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Kazakhstan: New Latin Alphabet Criticized as Apostrophe Catastrophe

Illustration by Zhanar Serikpayeva

Just weeks after making its debut, Kazakhstan’s provisional Latin alphabet is drawing widespread criticism, even from those who strongly support the Latinization of the written language. Discontent is running especially high among Internet users, who say the new alphabet is incompatible with Web-based social and economic activity.
 
President Nursultan Nazarbayev announced in the spring that the country would fully transition from Cyrillic to Latin letters by 2025. Parliament got behind the plan earlier this fall. Prior to the rollout in late October, two versions of a Latin alphabet had been discussed, one using diacritics, much like the Turkish alphabet, and one reliant on digraphs to avoid the need for special characters. Instead, the government opted for a third version, one that uses apostrophes to denote vowels and consonants specific to Kazakh.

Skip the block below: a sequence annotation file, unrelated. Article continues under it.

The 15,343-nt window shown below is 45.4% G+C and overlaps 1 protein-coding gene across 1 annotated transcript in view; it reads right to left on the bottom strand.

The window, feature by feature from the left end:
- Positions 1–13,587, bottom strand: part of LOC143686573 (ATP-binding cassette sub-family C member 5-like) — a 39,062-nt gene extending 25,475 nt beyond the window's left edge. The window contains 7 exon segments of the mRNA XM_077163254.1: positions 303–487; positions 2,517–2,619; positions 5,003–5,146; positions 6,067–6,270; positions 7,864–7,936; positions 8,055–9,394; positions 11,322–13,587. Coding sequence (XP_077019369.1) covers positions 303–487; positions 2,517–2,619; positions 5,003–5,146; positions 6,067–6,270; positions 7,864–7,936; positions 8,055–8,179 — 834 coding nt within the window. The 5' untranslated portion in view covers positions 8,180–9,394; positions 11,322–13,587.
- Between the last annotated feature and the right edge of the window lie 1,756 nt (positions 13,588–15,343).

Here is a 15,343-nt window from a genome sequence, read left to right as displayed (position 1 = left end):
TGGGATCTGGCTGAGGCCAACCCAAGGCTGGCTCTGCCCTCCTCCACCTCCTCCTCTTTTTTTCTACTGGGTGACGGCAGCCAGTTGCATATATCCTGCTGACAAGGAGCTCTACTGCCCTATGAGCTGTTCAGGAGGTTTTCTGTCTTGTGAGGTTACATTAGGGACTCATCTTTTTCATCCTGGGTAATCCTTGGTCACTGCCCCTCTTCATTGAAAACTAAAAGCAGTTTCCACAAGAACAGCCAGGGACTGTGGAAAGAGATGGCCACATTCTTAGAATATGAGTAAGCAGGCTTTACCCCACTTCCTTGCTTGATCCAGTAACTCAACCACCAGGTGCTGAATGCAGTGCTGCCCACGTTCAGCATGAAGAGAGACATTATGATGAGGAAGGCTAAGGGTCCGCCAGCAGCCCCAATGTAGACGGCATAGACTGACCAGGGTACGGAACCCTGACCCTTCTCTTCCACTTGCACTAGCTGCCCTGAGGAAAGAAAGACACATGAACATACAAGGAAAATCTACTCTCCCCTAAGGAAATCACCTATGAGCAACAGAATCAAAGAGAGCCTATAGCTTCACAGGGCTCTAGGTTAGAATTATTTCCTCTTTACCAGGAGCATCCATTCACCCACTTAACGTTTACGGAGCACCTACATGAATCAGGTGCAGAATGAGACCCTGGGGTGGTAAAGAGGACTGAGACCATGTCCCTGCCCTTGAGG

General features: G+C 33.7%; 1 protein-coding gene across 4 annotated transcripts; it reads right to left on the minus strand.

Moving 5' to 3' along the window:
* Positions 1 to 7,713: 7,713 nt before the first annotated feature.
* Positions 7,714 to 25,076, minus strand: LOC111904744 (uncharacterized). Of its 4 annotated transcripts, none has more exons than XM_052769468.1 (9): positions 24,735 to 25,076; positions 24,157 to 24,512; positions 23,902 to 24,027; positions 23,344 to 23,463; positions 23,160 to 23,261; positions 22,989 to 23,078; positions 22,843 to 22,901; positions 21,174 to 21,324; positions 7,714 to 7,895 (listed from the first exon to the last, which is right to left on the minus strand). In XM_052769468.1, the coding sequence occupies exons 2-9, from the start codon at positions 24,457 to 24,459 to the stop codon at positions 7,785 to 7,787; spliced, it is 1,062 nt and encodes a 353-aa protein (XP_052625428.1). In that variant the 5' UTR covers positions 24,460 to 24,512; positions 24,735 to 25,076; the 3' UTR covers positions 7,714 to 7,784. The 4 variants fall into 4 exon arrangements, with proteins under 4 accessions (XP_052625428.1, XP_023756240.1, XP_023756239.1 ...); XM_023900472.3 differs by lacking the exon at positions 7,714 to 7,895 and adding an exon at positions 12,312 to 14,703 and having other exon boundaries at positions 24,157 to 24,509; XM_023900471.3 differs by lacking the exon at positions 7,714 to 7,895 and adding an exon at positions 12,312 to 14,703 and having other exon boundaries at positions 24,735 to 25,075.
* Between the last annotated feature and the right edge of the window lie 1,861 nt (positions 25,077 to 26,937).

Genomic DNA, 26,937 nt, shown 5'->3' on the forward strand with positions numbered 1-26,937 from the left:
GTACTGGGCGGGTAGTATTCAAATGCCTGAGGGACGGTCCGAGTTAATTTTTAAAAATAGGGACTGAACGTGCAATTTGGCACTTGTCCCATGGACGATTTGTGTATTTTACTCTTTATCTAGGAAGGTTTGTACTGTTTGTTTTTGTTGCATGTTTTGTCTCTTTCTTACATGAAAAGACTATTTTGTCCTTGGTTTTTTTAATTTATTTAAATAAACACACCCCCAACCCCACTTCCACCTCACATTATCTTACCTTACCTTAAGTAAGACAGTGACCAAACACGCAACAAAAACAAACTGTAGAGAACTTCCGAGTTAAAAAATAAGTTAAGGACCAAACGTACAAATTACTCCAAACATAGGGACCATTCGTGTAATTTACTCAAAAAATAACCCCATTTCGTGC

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Maria Blackwood is a PhD candidate in History at Harvard University. She is currently based in Moscow as an Alfa Fellow.

Kazakhstan: New Latin Alphabet Criticized as Apostrophe Catastrophe

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